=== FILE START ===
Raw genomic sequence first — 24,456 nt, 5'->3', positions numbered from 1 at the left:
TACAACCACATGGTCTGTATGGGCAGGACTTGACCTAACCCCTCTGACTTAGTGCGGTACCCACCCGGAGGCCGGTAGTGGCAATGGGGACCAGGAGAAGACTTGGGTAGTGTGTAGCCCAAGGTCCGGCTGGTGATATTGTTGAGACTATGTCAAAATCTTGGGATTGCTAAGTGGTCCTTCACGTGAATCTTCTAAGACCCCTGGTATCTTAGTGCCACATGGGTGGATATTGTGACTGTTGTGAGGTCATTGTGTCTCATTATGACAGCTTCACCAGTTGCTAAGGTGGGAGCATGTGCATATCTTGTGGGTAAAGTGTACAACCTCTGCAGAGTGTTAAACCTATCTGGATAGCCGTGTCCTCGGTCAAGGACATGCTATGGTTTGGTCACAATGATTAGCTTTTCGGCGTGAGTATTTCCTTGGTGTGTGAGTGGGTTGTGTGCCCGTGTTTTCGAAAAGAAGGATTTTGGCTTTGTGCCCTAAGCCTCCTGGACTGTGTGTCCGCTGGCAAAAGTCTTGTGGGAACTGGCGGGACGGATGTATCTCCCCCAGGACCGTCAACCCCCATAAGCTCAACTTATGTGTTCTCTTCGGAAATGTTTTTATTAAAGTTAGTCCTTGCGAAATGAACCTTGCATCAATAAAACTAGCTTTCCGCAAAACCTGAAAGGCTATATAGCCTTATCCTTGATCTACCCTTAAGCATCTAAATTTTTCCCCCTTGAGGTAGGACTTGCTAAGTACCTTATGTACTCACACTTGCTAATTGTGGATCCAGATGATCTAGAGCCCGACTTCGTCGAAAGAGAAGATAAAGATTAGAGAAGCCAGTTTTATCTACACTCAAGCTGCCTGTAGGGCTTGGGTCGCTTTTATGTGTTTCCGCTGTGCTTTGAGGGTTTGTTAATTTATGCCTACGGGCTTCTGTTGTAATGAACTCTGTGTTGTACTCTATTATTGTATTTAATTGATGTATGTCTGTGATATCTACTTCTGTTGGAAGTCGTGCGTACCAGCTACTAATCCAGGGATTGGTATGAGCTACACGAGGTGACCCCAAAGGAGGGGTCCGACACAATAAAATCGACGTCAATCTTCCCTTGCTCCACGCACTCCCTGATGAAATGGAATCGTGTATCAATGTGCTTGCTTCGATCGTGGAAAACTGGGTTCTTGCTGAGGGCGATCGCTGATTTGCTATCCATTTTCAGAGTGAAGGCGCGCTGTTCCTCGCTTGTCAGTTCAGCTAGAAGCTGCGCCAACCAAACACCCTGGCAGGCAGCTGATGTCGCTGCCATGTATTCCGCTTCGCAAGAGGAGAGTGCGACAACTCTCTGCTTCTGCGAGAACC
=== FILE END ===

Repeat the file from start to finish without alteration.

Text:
Raw genomic sequence first — 24,456 nt, 5'->3', positions numbered from 1 at the left:
TACAACCACATGGTCTGTATGGGCAGGACTTGACCTAACCCCTCTGACTTAGTGCGGTACCCACCCGGAGGCCGGTAGTGGCAATGGGGACCAGGAGAAGACTTGGGTAGTGTGTAGCCCAAGGTCCGGCTGGTGATATTGTTGAGACTATGTCAAAATCTTGGGATTGCTAAGTGGTCCTTCACGTGAATCTTCTAAGACCCCTGGTATCTTAGTGCCACATGGGTGGATATTGTGACTGTTGTGAGGTCATTGTGTCTCATTATGACAGCTTCACCAGTTGCTAAGGTGGGAGCATGTGCATATCTTGTGGGTAAAGTGTACAACCTCTGCAGAGTGTTAAACCTATCTGGATAGCCGTGTCCTCGGTCAAGGACATGCTATGGTTTGGTCACAATGATTAGCTTTTCGGCGTGAGTATTTCCTTGGTGTGTGAGTGGGTTGTGTGCCCGTGTTTTCGAAAAGAAGGATTTTGGCTTTGTGCCCTAAGCCTCCTGGACTGTGTGTCCGCTGGCAAAAGTCTTGTGGGAACTGGCGGGACGGATGTATCTCCCCCAGGACCGTCAACCCCCATAAGCTCAACTTATGTGTTCTCTTCGGAAATGTTTTTATTAAAGTTAGTCCTTGCGAAATGAACCTTGCATCAATAAAACTAGCTTTCCGCAAAACCTGAAAGGCTATATAGCCTTATCCTTGATCTACCCTTAAGCATCTAAATTTTTCCCCCTTGAGGTAGGACTTGCTAAGTACCTTATGTACTCACACTTGCTAATTGTGGATCCAGATGATCTAGAGCCCGACTTCGTCGAAAGAGAAGATAAAGATTAGAGAAGCCAGTTTTATCTACACTCAAGCTGCCTGTAGGGCTTGGGTCGCTTTTATGTGTTTCCGCTGTGCTTTGAGGGTTTGTTAATTTATGCCTACGGGCTTCTGTTGTAATGAACTCTGTGTTGTACTCTATTATTGTATTTAATTGATGTATGTCTGTGATATCTACTTCTGTTGGAAGTCGTGCGTACCAGCTACTAATCCAGGGATTGGTATGAGCTACACGAGGTGACCCCAAAGGAGGGGTCCGACACAATAAAATCGACGTCAATCTTCCCTTGCTCCACGCACTCCCTGATGAAATGGAATCGTGTATCAATGTGCTTGCTTCGATCGTGGAAAACTGGGTTCTTGCTGAGGGCGATCGCTGATTTGCTATCCATTTTCAGAGTGAAGGCGCGCTGTTCCTCGCTTGTCAGTTCAGCTAGAAGCTGCGCCAACCAAACACCCTGGCAGGCAGCTGATGTCGCTGCCATGTATTCCGCTTCGCAAGAGGAGAGTGCGACAACTCTCTGCTTCTGCGAGAACC